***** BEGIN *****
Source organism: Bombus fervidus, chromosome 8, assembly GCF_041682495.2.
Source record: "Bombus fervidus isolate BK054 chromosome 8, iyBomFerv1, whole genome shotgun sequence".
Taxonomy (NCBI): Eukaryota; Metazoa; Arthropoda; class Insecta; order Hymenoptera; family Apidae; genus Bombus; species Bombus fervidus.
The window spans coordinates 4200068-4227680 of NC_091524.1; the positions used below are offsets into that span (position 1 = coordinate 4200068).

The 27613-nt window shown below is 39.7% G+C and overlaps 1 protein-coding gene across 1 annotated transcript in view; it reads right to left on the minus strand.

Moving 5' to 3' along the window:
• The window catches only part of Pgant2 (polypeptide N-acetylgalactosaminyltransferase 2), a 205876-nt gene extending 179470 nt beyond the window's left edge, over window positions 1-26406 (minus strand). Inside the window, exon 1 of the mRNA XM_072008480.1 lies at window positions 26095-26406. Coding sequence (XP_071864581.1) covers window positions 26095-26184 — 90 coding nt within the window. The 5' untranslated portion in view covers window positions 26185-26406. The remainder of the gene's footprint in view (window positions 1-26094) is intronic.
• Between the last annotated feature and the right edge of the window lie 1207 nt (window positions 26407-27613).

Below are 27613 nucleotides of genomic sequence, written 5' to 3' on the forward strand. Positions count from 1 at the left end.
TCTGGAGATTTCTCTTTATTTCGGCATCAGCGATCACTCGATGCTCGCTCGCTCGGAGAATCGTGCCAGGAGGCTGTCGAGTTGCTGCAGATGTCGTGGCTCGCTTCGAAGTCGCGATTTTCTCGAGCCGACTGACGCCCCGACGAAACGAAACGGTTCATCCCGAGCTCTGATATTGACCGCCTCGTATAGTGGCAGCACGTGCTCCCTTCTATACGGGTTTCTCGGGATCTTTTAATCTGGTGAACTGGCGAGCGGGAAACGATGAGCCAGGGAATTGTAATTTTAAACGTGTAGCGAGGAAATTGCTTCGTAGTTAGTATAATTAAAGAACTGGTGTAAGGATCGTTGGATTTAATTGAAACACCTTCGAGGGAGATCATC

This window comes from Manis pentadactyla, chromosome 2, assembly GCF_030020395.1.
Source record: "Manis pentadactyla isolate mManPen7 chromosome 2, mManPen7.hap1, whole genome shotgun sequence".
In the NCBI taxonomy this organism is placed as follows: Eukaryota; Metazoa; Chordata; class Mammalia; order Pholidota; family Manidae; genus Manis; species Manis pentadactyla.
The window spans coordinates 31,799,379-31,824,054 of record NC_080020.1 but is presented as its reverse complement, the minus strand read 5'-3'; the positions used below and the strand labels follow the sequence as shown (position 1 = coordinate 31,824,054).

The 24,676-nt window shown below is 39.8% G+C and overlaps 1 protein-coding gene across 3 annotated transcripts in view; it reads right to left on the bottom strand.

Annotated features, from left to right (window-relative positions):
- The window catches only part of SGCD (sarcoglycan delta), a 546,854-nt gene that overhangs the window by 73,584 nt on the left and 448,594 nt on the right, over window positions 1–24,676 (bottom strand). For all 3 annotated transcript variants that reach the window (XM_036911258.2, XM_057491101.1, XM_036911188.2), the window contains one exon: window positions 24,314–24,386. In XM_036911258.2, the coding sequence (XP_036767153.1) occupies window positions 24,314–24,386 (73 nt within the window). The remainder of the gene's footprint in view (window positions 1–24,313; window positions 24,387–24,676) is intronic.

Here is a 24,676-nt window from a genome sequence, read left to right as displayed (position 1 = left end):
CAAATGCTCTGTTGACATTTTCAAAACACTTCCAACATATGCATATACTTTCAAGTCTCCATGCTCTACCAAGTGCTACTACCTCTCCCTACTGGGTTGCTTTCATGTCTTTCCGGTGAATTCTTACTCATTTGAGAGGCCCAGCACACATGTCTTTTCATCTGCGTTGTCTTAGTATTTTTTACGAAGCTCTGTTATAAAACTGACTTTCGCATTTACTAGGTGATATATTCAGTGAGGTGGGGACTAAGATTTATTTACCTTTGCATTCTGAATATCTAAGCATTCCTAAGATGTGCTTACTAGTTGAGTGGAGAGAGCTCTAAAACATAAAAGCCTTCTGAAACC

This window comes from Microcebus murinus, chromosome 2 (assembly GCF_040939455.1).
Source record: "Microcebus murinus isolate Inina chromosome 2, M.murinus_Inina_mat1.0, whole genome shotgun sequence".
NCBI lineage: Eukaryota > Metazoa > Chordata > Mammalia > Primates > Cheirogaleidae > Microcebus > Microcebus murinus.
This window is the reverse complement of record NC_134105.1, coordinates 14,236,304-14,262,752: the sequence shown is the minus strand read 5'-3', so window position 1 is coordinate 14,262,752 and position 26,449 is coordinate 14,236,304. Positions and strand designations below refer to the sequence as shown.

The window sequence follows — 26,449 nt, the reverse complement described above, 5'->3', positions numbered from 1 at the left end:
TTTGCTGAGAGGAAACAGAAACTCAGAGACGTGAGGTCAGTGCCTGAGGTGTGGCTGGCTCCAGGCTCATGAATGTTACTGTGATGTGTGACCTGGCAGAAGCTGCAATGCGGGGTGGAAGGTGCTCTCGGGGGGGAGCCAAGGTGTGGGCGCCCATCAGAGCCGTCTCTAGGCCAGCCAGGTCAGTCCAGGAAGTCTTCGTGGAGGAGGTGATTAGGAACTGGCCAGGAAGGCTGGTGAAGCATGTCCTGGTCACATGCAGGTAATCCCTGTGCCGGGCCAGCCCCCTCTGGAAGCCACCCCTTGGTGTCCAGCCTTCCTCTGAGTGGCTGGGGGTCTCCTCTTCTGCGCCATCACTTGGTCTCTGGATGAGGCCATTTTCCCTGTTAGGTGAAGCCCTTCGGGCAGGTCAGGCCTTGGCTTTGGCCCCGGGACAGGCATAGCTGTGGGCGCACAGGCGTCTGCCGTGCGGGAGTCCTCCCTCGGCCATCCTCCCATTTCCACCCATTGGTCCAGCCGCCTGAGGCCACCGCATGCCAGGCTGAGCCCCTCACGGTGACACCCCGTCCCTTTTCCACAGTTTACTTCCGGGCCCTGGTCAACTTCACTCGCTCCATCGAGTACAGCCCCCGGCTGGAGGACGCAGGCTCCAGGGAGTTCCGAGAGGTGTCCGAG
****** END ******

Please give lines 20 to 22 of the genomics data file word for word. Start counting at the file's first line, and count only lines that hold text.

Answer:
This window comes from Microcebus murinus, chromosome 2 (assembly GCF_040939455.1).
Source record: "Microcebus murinus isolate Inina chromosome 2, M.murinus_Inina_mat1.0, whole genome shotgun sequence".
NCBI lineage: Eukaryota > Metazoa > Chordata > Mammalia > Primates > Cheirogaleidae > Microcebus > Microcebus murinus.